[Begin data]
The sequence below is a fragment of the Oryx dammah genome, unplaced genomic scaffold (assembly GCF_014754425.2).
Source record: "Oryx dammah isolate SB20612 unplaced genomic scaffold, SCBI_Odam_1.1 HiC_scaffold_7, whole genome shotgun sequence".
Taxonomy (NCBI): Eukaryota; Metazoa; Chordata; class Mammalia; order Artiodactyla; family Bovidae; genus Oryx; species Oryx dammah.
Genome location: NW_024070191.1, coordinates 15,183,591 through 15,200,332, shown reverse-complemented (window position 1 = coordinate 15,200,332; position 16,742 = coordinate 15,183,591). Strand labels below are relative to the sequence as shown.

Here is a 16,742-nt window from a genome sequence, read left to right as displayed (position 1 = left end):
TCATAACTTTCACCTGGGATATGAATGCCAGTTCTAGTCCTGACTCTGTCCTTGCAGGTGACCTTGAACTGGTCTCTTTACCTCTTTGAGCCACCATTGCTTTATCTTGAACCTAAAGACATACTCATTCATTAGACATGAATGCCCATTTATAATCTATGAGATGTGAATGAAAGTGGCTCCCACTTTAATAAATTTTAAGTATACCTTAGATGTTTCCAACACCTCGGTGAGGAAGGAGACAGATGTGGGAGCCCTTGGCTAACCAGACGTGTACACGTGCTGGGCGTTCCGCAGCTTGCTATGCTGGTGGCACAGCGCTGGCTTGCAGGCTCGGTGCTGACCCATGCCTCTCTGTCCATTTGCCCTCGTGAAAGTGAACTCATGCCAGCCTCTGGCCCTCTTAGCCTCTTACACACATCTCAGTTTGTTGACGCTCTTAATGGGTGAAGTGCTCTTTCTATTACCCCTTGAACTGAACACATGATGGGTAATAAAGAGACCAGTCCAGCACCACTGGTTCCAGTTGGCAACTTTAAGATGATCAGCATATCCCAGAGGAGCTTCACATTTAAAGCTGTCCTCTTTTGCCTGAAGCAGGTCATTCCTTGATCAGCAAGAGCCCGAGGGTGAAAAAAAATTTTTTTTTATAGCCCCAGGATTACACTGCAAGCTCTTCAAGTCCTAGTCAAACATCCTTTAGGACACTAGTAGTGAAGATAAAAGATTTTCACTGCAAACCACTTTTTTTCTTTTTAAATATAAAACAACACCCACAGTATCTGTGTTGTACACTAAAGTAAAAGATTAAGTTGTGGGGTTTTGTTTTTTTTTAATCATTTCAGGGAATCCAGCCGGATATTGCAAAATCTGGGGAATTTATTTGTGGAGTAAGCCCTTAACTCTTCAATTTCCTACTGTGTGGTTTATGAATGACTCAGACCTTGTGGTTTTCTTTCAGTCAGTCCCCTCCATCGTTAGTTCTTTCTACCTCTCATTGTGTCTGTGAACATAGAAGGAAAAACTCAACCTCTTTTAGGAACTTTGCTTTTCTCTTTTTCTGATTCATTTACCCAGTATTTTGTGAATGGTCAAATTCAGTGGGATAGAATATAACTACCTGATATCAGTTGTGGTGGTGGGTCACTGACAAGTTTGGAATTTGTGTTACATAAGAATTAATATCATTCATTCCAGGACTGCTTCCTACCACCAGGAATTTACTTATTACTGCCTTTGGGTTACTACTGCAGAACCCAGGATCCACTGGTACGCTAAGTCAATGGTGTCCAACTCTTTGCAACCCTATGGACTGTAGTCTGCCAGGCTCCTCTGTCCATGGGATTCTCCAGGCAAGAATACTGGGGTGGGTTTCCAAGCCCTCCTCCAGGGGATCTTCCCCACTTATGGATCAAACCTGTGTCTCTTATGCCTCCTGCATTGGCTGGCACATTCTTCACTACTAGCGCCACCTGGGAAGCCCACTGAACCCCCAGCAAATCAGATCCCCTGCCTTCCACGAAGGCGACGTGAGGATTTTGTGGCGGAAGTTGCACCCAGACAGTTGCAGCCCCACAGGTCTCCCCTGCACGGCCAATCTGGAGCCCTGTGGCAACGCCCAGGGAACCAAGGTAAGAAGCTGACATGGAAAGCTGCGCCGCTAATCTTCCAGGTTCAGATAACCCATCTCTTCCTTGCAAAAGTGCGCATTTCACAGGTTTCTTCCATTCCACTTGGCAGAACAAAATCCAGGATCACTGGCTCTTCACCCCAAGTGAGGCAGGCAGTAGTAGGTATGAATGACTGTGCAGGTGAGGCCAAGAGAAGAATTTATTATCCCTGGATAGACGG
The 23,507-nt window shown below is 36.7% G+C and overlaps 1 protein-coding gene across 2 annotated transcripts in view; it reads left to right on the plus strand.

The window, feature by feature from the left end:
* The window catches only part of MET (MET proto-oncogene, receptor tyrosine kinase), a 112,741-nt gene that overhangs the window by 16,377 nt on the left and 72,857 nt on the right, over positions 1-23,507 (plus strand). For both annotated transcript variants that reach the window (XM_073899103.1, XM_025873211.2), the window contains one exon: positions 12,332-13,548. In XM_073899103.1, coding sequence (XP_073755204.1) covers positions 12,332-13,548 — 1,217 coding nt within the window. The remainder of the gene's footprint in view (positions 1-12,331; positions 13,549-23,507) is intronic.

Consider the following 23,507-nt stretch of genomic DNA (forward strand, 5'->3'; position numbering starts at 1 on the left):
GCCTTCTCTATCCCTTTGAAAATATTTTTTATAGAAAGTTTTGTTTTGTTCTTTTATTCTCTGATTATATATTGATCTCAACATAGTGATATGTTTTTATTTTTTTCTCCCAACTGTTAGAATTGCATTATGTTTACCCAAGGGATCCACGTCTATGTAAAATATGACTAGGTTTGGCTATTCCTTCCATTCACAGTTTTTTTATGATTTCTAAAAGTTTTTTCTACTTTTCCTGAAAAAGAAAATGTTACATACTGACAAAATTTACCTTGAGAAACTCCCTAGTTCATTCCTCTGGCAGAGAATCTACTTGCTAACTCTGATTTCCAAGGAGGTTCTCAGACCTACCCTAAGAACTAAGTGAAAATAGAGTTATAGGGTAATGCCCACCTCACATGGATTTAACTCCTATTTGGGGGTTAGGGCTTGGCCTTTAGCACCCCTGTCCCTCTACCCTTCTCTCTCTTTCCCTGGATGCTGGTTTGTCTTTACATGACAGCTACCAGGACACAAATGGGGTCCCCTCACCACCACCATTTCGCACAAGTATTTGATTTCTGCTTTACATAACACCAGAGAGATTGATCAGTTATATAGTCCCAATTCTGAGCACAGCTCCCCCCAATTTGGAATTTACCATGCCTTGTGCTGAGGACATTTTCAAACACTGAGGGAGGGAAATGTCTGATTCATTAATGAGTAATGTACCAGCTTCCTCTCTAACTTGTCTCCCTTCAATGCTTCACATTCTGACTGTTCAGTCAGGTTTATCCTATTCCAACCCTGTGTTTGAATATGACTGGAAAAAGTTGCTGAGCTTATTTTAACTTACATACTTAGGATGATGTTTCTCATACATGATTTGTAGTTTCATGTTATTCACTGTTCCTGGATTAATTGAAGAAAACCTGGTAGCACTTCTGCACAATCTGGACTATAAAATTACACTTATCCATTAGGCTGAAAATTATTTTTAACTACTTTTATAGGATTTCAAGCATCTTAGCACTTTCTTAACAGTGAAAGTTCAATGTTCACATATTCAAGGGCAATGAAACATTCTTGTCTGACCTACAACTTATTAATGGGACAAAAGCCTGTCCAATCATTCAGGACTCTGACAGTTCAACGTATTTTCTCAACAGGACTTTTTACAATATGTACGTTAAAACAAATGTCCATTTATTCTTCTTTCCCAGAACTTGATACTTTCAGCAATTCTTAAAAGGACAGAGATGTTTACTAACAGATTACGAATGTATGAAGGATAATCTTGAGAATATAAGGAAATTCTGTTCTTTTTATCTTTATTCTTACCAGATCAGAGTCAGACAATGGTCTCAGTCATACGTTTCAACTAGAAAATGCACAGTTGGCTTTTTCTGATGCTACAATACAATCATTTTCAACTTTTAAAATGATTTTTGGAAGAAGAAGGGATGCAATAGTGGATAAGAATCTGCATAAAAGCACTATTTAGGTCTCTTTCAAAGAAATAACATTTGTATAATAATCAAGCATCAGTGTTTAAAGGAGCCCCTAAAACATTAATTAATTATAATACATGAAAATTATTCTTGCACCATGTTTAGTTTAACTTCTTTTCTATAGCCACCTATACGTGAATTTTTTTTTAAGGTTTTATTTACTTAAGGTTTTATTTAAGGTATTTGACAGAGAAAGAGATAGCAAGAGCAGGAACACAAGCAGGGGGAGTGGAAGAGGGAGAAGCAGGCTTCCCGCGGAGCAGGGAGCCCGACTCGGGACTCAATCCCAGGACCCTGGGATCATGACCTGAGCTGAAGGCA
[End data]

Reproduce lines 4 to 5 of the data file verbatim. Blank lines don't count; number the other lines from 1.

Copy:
Genome location: NW_024070191.1, coordinates 15,183,591 through 15,200,332, shown reverse-complemented (window position 1 = coordinate 15,200,332; position 16,742 = coordinate 15,183,591). Strand labels below are relative to the sequence as shown.

Here is a 16,742-nt window from a genome sequence, read left to right as displayed (position 1 = left end):